I caught the last day and a half of the National Organization for the Reform of Marijuana Laws conference in the city of St. Francis this weekend. Lessons learned include:
1. Peter Bagge moves (free) units: On Friday I came upon a forlorn stack of about 40 or 50 copies of Reason, unloved and unread on a lonely display table. (This was a very San Francisco crowd, and one organizer told me she'd heard some unkind cracks about our rightwing pennyboyism, or whatever imaginary hobgoblin it is that that would make a NORML crowd dislike the only major political magazine that is unequivocally in favor of drug legalization.) Since the fine May issue deserves a bigger readership, I opened a bunch of issues to Peter Bagge's excellent cartoon feature on the War on Drugs, "The Beast That Will Not Die," and arranged them in a more attractive display. This worked like a charm, and by the end of the show only a handful of Reasons remained. (And since this is a tale of people who won't even pick up free issues of the mag, what better time to point out that if you were a subscriber you'd already be a proud owner of Bagge's feature, along with excellent pieces on oil production, global gambling, and the great fellatio scare!)
2. I Already Know the Perfect Theme For Next Year's Conference: "Stop acting like patients and start acting like human beings!" If only I had a dime bag for every conference attendee who identified him/herself as a "patient" or used phrases like "When I began to think of myself as a patient." I had not thought hypochondria had undone so many! I also hadn't realized the degree to which California's pot economy has been medicalized since the passage of Prop 215. There's something depressing in seeing all these able-bodied Californians griping about their slipped discs, slightly-aged hippies walking around with canes, red-blooded Americans who have been pantomiming ill-health so long that it's become part of their personalities. Isn't pot supposed to make you feel good? I revert to my earlier statement that, in legalization terms, medical pot has long passed the point of diminishing returns. For all the value there is in having a dependable source of high-quality weed at competitive prices, becoming a lifelong malingerer is just too demeaning.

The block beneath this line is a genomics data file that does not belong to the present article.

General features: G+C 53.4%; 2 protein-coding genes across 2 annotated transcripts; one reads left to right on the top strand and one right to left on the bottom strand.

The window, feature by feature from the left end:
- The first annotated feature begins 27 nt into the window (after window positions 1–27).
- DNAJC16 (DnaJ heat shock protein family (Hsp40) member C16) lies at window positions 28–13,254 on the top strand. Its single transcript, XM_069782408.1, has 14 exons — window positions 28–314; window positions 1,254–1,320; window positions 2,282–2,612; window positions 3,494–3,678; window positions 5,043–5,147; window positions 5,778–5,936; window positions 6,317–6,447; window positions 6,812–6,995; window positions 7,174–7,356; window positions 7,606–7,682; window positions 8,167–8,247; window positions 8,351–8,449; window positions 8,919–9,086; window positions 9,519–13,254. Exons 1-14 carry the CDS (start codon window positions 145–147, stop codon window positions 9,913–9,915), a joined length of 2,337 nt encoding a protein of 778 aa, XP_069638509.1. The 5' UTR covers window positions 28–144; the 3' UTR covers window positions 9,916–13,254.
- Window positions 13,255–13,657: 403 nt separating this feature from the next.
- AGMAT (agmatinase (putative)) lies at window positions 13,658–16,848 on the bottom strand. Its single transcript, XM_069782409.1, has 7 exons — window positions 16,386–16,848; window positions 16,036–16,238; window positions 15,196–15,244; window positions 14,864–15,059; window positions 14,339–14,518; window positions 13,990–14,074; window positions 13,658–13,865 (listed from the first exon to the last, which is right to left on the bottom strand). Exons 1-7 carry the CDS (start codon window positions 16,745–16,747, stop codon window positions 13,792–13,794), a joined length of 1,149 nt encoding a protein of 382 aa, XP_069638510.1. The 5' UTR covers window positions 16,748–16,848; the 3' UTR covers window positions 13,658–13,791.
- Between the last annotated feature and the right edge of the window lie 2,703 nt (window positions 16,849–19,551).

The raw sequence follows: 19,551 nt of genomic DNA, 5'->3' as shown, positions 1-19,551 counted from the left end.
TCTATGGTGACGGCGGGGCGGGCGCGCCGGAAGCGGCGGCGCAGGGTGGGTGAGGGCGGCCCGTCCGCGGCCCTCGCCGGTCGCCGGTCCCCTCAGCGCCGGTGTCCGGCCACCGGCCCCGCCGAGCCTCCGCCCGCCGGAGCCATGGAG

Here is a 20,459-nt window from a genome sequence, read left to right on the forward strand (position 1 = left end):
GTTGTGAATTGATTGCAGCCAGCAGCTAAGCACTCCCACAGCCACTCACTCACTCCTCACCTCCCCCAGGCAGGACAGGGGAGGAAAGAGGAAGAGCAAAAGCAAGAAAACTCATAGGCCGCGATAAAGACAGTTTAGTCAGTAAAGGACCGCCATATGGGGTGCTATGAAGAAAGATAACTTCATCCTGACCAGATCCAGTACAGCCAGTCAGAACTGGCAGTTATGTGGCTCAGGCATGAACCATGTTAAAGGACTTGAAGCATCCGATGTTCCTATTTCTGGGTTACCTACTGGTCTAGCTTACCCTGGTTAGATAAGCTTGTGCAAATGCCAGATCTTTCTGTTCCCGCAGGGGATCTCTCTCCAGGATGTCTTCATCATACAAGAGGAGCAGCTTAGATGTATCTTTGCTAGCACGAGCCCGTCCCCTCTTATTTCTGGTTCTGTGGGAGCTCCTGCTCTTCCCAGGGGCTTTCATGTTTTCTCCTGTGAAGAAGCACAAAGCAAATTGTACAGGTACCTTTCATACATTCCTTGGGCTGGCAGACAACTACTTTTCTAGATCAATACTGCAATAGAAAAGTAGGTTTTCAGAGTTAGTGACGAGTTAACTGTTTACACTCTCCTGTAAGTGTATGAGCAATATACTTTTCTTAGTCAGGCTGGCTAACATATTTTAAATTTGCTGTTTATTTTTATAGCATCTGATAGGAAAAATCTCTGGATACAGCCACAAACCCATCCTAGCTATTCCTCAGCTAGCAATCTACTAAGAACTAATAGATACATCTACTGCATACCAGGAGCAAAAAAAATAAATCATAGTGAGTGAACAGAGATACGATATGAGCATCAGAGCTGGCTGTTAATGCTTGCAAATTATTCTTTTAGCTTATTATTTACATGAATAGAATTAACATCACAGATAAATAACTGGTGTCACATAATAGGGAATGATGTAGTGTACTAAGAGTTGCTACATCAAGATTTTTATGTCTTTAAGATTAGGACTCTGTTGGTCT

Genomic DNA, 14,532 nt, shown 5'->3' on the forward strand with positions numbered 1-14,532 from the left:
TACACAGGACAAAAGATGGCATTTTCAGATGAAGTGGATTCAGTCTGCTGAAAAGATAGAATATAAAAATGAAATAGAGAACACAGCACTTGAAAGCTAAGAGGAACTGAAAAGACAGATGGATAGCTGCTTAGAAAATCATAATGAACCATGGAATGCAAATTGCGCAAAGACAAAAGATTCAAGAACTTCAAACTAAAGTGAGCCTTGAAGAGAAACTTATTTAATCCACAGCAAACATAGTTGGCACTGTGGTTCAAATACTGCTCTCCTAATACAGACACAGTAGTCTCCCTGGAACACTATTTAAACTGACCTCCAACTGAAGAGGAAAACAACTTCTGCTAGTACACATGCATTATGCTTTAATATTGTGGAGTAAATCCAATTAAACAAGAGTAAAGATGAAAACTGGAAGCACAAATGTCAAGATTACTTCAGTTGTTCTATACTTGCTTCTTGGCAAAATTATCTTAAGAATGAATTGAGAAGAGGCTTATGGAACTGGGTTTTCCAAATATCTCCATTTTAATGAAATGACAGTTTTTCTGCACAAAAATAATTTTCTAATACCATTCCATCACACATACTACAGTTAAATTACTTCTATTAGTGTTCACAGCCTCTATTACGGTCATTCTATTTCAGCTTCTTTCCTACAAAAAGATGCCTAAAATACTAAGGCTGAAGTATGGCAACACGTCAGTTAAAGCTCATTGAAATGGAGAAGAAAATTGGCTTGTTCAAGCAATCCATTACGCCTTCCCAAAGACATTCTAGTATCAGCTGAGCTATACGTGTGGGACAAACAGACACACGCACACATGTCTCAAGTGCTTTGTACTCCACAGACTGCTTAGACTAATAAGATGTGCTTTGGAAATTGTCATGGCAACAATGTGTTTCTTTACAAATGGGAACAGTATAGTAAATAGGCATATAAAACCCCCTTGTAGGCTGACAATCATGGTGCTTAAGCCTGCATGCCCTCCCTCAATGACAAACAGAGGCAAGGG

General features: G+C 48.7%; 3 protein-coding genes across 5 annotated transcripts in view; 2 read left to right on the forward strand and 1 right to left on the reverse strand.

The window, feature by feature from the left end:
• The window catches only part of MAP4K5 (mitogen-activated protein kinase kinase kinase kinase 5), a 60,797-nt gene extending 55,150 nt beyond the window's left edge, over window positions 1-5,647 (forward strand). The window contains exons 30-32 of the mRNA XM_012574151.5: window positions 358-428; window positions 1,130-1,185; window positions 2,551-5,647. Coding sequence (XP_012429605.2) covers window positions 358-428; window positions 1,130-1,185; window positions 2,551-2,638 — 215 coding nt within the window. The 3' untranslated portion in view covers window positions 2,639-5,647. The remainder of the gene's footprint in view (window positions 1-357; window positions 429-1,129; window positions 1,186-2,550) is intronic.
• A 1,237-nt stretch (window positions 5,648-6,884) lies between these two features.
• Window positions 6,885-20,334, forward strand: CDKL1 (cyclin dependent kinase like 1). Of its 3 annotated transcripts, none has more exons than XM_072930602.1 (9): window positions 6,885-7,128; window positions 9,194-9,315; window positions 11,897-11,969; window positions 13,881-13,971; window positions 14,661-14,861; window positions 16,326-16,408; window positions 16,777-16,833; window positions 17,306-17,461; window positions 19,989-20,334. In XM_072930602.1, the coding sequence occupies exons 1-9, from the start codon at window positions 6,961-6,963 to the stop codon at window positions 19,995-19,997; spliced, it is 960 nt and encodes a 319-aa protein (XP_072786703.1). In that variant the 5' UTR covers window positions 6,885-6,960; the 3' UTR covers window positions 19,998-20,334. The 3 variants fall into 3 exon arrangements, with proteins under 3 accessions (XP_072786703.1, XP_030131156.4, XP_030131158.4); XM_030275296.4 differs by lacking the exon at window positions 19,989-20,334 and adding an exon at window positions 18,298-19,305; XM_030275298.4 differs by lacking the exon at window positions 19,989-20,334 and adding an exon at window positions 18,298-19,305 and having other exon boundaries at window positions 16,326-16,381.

3. California has the best weed in the country! I'd like another dime bag for every time some schmo from D.C. or New York marveled at how incredible the pot is out here, in comparison to the skunk weed back home. Now I know what all those drug warriors are talking about when they use the old chestnut, "Hey I'm no square, but the stuff that's around now is not your father's Chronic!"
4. Where have you gone, Rae Dawn? I didn't get to see keynoter Tommy Chong, but in one crowd of about six or seven people, and later in a group of three, I brought up the name of his briefly notable daughter, and drew unamimous conversational blanks. I'd like to chalk it up to weed-induced memory loss, but I think I was just showing my age. (But Rae Dawn Chong is still working!) On the plus side, I was assured that Cheech Marin remains supportive of the paraphernalia offender.
5. NORML needs a promotional budget: Maybe I should stay more up to date on drug war issues, but I didn't even know they were holding their conference blocks from my home until I saw it on KRON 4 News.
6. I'm a big square: An exchange between NORML outreach director Karen Malovrh and me, about where next year's event should be.
TC: You should stay in the west but skip San Francisco. L.A.'s a lot cooler, or you should really have the next one in the Big V.
KM: Yeah, we've been thinking about doing it in Vancouver.
TC: Vancouver? The Big V is Vegas!